For the past decade Whirlpool’s managers have been attacking the European white-goods market by translating these words into concrete actions. One key element of the firm’s strategy was the purchase of the appliance business of Philips Industries, the large Netherlands-based MNC; this gave Whirlpool control over Philips’ European white-goods production facilities and distribution systems. Whirlpool has also sought many other operating and marketing economies: • It produces and markets three well-established pan- European brands: Bauknecht, a premium upscale product; Whirlpool, for the broad middle segment of the white-goods market; and Ignis, its low-price “value” brand aimed at price-sensitive consumers. This comprehensive product strategy allows Whirlpool to fully utilize its European production facilities and distribution systems and market its goods to Europeans at all income levels. • It consolidated 13 separate national sales offices for these three product lines into five regional operations to cut costs, coordinate pan-European promotional campaigns, and enhance the productivity of its sales force. • It centralized Whirlpool Europe’s logistics, information technology, and consumer services operations to ease the task of warehousing products and distributing them throughout the EU.
• It has redeployed its manufacturing capacity to take advantage of the elimination of national trade barriers. For example, it concentrates its production of refrigerators for its European customers in Trento, Italy, and that of automatic washers in Schondorf, Germany, thus allowing it to achieve significant manufacturing economies of scale. Similarly, its factory in Wroclaw, Poland—completed in 2005— produces cook top and oven appliances for the entire European market.
• It has encouraged technology transfer between its European and North American operations, a task made easier by the centralization of its European operations. For example, Whirlpool Europe now produces a line of clothes dryers that features easier loading and unloading and gentler treatment of clothes, features first developed by Whirlpool’s division in Marion, Ohio. Conversely, European engineers are helping Whirlpool’s U.S. engineers adapt energy-efficient, horizontal-axis washing machines (which are common in Europe) for the North American market to meet federal energy-efficiency standards.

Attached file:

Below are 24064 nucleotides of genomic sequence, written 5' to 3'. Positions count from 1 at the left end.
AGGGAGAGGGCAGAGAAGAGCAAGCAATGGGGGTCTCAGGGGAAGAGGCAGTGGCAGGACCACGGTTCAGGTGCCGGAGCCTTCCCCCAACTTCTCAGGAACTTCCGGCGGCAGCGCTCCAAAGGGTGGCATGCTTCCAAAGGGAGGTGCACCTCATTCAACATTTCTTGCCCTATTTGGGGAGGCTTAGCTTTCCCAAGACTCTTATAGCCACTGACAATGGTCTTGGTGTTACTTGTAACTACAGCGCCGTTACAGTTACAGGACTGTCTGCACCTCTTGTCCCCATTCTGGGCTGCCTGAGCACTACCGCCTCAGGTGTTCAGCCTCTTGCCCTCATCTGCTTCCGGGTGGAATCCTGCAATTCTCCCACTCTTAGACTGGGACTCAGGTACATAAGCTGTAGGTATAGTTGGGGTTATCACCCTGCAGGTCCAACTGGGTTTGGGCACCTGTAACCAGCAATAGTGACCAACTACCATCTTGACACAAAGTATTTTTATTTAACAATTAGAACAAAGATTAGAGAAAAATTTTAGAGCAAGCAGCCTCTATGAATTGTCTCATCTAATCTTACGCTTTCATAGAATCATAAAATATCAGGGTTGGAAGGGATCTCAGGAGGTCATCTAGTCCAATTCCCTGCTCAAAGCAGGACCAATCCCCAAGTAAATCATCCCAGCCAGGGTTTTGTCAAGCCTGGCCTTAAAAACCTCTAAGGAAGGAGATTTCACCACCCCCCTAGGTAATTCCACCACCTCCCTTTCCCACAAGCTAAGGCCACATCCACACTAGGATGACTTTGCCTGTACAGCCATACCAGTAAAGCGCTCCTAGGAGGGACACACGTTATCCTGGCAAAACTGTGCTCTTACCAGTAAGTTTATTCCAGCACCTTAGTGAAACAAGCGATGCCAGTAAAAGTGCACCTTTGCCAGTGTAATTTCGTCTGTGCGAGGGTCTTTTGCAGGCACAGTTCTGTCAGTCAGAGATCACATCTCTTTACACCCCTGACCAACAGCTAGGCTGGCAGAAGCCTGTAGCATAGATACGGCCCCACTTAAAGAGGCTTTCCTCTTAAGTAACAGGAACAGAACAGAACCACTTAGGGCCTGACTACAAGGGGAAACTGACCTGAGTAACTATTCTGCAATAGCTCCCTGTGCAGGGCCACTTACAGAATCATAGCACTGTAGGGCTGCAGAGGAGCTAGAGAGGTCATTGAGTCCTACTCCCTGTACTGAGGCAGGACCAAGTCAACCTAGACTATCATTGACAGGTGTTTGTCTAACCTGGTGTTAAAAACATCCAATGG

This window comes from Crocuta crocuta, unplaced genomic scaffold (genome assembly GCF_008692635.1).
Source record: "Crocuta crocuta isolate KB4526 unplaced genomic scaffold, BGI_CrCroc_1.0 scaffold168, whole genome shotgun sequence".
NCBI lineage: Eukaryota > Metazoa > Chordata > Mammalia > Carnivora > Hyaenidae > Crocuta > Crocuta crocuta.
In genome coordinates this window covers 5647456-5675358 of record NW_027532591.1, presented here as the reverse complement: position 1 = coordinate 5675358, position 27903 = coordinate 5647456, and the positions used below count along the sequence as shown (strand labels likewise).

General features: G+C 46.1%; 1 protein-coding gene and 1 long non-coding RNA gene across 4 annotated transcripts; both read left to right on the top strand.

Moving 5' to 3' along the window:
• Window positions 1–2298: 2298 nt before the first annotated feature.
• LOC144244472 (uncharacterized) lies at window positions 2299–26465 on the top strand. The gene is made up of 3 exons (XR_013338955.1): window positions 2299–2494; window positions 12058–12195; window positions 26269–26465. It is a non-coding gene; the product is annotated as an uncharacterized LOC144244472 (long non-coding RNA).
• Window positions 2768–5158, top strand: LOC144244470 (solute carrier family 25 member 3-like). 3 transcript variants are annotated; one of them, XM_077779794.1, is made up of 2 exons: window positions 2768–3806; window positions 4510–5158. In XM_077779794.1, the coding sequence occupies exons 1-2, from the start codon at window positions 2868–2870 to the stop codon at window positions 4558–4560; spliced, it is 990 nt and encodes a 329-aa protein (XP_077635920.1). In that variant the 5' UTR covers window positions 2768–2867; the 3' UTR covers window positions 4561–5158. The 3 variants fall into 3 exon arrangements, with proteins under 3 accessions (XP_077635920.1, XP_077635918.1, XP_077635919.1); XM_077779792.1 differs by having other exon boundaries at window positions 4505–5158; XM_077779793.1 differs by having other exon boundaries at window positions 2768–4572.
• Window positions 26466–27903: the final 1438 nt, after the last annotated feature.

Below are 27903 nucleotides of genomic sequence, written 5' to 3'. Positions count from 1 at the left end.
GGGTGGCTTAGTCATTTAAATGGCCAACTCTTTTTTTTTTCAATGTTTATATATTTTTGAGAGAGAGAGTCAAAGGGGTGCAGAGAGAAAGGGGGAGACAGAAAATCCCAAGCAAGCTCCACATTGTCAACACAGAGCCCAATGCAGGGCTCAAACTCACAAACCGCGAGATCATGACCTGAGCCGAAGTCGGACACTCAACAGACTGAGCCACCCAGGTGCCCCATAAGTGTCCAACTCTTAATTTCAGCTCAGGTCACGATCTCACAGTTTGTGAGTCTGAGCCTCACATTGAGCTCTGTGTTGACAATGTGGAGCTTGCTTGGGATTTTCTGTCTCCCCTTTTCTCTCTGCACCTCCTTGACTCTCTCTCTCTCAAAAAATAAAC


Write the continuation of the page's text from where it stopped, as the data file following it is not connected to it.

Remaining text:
Whirlpool is targeting two important segments of the European market: the emerging markets of Central and Eastern Europe, dominated by price-sensitive customers, and the richer countries of Western Europe, whose residents are willing to pay premium prices for premium products. To implement its European strategy, Whirlpool spent $3 billion to expand its manufacturing and distribution capabilities. In addition to upgrading and modernizing its European factories, Whirlpool also made strategic acquisitions. For example, Whirlpool acquired Polar SA, a Polish appliance manufacturer, which offers a low-cost production platform that can serve the entire EU market. In 2007, it introduced its upscale Kitchen Aid line of appliances to the European market to increase its share of this high-margin, fast- growing market segment. Of course, Whirlpool’s EU competitors have not stood still while Whirlpool has invaded their home markets. Germany’s Bosch Siemens Hausgeräte, for example, has poured money into R&D to maintain the innovativeness of its appliances. It has dramatically increased the efficiency of its dishwashers, reducing their energy usage by 62 percent and their water usage by 34 percent compared to the machines it made two decades ago. It has also spent $350 million automating its production facilities in Germany and built new factories in Poland, Spain, and the Czech Republic to reduce its dependence on high-cost German labor. Sweden’s Electrolux purchased the appliance business of AEG Hausgeräte from Daimler AG. Already control- ling a 20 to 25 percent market share in Europe, Electrolux increased its market share by about 6 percentage points through this acquisition. Electrolux is also aggressively moving to control its costs by closing 25 factories and reducing its payrolls by 12,000. Despite this intensified competition, Whirlpool remains optimistic that its European strategy will be successful. It has already established itself as the number-three white- goods manufacturer in Europe. In 2012, Europe generated $2.8 billion in revenue for Whirlpool, or 16 percent of its global sales revenue of $18.1 billion. And new product innovations, coupled with the increased penetration of the Whirlpool brand, have increased the company’s market share and raised its profit margins in Europe.